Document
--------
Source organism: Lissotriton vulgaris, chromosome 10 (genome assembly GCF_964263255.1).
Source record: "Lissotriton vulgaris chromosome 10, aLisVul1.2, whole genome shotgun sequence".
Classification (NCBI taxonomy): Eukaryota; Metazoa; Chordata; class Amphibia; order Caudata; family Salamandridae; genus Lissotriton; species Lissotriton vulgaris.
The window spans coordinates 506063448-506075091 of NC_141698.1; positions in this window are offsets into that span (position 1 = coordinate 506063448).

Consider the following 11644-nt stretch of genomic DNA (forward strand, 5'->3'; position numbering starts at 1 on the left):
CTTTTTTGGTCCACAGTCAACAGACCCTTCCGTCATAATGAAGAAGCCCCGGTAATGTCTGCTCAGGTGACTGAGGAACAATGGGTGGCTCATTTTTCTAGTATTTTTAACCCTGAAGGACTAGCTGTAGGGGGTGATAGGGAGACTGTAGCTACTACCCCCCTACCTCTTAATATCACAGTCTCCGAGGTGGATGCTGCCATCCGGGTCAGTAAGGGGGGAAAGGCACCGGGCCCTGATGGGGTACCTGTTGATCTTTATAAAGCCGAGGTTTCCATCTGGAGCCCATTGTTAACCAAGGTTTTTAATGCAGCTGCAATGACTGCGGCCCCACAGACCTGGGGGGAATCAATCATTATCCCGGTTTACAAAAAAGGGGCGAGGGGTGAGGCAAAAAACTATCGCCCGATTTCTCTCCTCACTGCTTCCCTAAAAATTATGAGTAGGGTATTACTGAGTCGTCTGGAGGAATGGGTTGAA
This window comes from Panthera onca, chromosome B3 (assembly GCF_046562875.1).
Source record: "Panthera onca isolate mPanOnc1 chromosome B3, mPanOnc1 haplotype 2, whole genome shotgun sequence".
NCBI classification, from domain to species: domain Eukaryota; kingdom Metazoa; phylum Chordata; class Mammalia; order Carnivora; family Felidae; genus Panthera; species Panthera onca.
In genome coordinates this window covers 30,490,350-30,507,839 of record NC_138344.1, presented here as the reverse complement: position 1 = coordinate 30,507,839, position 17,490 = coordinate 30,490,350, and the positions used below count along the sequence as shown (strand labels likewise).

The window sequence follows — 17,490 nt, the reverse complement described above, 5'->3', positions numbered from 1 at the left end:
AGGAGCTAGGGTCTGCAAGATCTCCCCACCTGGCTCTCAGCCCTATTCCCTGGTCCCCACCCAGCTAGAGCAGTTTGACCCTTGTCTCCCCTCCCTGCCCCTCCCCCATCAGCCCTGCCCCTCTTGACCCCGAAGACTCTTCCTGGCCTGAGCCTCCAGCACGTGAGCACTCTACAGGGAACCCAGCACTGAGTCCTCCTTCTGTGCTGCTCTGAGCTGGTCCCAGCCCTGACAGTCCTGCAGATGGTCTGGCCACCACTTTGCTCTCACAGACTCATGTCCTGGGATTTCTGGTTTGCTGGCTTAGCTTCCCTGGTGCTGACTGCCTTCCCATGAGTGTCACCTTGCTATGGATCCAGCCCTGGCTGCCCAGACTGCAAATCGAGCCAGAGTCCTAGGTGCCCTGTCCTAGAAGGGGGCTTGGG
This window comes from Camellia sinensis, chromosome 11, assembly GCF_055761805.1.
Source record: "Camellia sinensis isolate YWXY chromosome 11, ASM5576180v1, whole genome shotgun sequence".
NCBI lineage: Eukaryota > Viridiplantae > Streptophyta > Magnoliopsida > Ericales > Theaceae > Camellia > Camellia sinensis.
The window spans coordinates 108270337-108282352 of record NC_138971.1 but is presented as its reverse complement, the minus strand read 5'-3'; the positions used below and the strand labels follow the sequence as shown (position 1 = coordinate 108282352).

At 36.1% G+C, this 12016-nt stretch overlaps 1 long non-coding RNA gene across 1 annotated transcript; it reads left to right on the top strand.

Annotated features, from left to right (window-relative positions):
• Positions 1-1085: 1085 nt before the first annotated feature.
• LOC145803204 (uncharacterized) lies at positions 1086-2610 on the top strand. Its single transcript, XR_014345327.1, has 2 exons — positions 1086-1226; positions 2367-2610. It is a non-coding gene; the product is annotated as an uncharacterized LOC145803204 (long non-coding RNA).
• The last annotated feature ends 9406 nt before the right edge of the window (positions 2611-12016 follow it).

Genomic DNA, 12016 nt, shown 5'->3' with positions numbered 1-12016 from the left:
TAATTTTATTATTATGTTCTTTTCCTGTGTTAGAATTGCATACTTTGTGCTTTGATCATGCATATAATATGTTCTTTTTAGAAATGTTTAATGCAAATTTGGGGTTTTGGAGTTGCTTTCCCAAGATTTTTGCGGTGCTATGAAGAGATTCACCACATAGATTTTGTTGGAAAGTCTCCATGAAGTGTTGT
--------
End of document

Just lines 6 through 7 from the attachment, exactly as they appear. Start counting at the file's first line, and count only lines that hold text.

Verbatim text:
CTTTTTTGGTCCACAGTCAACAGACCCTTCCGTCATAATGAAGAAGCCCCGGTAATGTCTGCTCAGGTGACTGAGGAACAATGGGTGGCTCATTTTTCTAGTATTTTTAACCCTGAAGGACTAGCTGTAGGGGGTGATAGGGAGACTGTAGCTACTACCCCCCTACCTCTTAATATCACAGTCTCCGAGGTGGATGCTGCCATCCGGGTCAGTAAGGGGGGAAAGGCACCGGGCCCTGATGGGGTACCTGTTGATCTTTATAAAGCCGAGGTTTCCATCTGGAGCCCATTGTTAACCAAGGTTTTTAATGCAGCTGCAATGACTGCGGCCCCACAGACCTGGGGGGAATCAATCATTATCCCGGTTTACAAAAAAGGGGCGAGGGGTGAGGCAAAAAACTATCGCCCGATTTCTCTCCTCACTGCTTCCCTAAAAATTATGAGTAGGGTATTACTGAGTCGTCTGGAGGAATGGGTTGAA
This window comes from Panthera onca, chromosome B3 (assembly GCF_046562875.1).